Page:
Tuesday, September 10, 2013 at 6:40 PM
As President Obama and Congress weigh their options on possible involvement in the conflict in Syria, Syrians in Northeast Ohio are watching closely. ideastream’s Nick Castele reports it’s a complicated issue that has led to divisions in the region’s Syrian-American community.
Fares Raslan is a doctor who has gone back to Syria to tend to people wounded in the conflict. He says U.S. action should help usher Syrian President Bashar al-Assad out of power.
“He cannot, after killing all these people and leveling and destroying our infrastructure, he cannot be a president anymore,” he said.
Raslan invited several local Syrians to speak with me at his home in the Cleveland suburbs. Among them was Bronia, a Northeast Ohio woman who worries daily about the conflict. She didn’t want us to use her last name because she fears for the safety of her relatives in Syria. Sitting at Raslan’s kitchen table, she says the anxiety sometimes sends her browsing Facebook at odd hours for news from her homeland.
“I have family there,” she said. “My whole family’s still there. Sometimes I don’t sleep, I wake up at 5 o’clock just to see what’s going on, because very day there’s some atrocity being committed somewhere, and my nightmare came true, the chemical.”
That’s in reference to the chemical attack last month that left an estimated 1,400 Syrians dead. Assad has denied U.S. accusations that his regime perpetrated the attack.
Khaled Issa, like his host, is also a doctor who has trekked to Syria to help some of the millions of displaced people in the region.
“When we go on missions, we do our best to distribute as much medication, medical relief, clothes, money sometimes, whatever it takes to help those people,” Issa said. “They have nothing. They lost everything.”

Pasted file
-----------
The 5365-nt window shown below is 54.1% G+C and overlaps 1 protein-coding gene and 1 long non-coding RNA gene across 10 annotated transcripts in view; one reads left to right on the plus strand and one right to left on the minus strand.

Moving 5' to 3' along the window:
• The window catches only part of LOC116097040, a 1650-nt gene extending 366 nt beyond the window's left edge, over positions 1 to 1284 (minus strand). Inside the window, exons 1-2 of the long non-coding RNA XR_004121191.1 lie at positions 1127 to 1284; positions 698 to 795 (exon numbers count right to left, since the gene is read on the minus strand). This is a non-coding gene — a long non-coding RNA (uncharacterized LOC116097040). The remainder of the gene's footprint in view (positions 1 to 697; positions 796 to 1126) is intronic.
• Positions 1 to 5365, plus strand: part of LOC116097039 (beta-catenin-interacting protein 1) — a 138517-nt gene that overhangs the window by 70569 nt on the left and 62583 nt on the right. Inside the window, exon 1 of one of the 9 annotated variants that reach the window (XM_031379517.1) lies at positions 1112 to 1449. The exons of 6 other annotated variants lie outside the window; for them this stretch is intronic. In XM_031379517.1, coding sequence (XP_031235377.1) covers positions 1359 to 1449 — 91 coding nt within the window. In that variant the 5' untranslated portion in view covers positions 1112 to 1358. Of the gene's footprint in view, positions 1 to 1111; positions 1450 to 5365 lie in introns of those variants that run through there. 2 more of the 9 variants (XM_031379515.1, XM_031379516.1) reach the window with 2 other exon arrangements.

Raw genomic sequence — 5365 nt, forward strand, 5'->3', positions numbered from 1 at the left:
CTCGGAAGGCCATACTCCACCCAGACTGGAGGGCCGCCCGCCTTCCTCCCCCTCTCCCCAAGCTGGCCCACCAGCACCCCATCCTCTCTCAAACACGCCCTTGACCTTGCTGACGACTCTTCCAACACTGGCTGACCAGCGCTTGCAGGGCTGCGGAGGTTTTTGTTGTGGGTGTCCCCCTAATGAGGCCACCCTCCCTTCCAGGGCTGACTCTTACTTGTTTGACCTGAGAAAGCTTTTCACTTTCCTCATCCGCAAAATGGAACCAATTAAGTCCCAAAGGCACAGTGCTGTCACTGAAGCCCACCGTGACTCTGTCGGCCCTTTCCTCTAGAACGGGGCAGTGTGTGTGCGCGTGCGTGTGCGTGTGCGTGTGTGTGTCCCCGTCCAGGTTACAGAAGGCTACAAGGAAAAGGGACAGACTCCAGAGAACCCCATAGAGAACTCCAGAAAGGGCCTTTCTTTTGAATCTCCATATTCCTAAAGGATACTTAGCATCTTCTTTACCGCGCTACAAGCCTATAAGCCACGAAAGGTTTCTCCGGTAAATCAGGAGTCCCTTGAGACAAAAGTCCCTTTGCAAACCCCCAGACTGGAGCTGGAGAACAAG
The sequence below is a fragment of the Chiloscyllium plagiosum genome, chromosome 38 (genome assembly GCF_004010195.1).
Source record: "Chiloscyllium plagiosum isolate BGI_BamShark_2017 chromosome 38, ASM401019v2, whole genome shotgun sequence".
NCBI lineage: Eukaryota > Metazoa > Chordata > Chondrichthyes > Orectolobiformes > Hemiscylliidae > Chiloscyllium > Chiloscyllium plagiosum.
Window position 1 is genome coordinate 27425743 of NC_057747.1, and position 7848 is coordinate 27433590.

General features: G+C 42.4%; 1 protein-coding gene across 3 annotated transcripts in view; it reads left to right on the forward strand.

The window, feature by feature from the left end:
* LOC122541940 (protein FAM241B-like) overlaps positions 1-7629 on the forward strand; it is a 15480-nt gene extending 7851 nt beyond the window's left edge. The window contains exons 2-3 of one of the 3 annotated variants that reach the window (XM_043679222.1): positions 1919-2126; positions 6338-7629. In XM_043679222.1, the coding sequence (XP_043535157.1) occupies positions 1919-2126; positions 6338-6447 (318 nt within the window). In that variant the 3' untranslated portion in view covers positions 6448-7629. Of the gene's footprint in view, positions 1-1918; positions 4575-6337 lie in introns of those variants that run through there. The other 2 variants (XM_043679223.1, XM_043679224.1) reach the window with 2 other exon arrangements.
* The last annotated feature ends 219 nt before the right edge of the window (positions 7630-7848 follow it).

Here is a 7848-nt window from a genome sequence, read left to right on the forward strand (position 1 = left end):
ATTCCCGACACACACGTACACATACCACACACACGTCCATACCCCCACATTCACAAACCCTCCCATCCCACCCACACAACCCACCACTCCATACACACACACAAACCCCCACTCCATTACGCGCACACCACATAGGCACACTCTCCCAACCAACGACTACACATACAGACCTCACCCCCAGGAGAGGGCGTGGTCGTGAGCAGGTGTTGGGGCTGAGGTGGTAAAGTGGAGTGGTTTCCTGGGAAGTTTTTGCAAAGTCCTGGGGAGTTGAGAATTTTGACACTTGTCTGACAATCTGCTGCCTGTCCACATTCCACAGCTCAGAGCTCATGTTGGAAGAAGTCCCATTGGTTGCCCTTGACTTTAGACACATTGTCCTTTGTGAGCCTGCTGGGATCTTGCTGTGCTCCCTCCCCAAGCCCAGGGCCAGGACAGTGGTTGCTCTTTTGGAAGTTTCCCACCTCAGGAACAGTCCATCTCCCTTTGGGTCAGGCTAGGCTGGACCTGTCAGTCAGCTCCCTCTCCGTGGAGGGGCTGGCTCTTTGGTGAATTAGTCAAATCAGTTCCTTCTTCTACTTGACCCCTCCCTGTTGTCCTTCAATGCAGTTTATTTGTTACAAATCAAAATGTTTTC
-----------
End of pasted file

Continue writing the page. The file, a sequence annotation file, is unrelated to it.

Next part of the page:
Like the others at the table, Issa wants the Unites States to act against Assad.
That’s not the opinion of Tony George, a Syrian-American businessman in Greater Cleveland, interviewed earlier in the day. George strongly opposes U.S. involvement in Syria. He says if Assad is toppled, what follows him will be worse.
“If you degrade the Assad regime and the Syrian government, you degrade the fabric of Syria,” George said. “There’s chemical weapons there that will need to be secured. Are we going to trust the Free Syrian Army?”
George is Maronite Catholic, and he has family in Syria. He worries that if Assad is gone, radical Islamists in the country could unleash violence against Christians and moderate Muslims.
Marwan Hilal is a doctor who has lived in the Cleveland area since the 1980s. He’s Christian, and insists he’s not pro-regime or pro-opposition. But he doubts that a U.S. strike would do much good. He says the American government could have gotten involved years ago, and worked toward a negotiated peace.
He says if people can’t see the destruction in Syria, “and how the death and the illness and the inflation and the hunger has inflicted so much pain on people, I think we should really look ourselves in the mirror and see what is it we want of all that.”
Hilal says the conflict has divided many Syrians in Cleveland. It’s a sentiment I heard around Fares Raslan’s kitchen table, too.
Bronia says she can’t speak to some of her friends anymore. She’s both a Christian and an opponent of Assad, and while others at the table are Muslim, she says among Syrians worldwide, she doesn’t believe the divisions fall along religious lines.
“To me, as a human, I am a human first, before I was Christian or Muslim,” she said.
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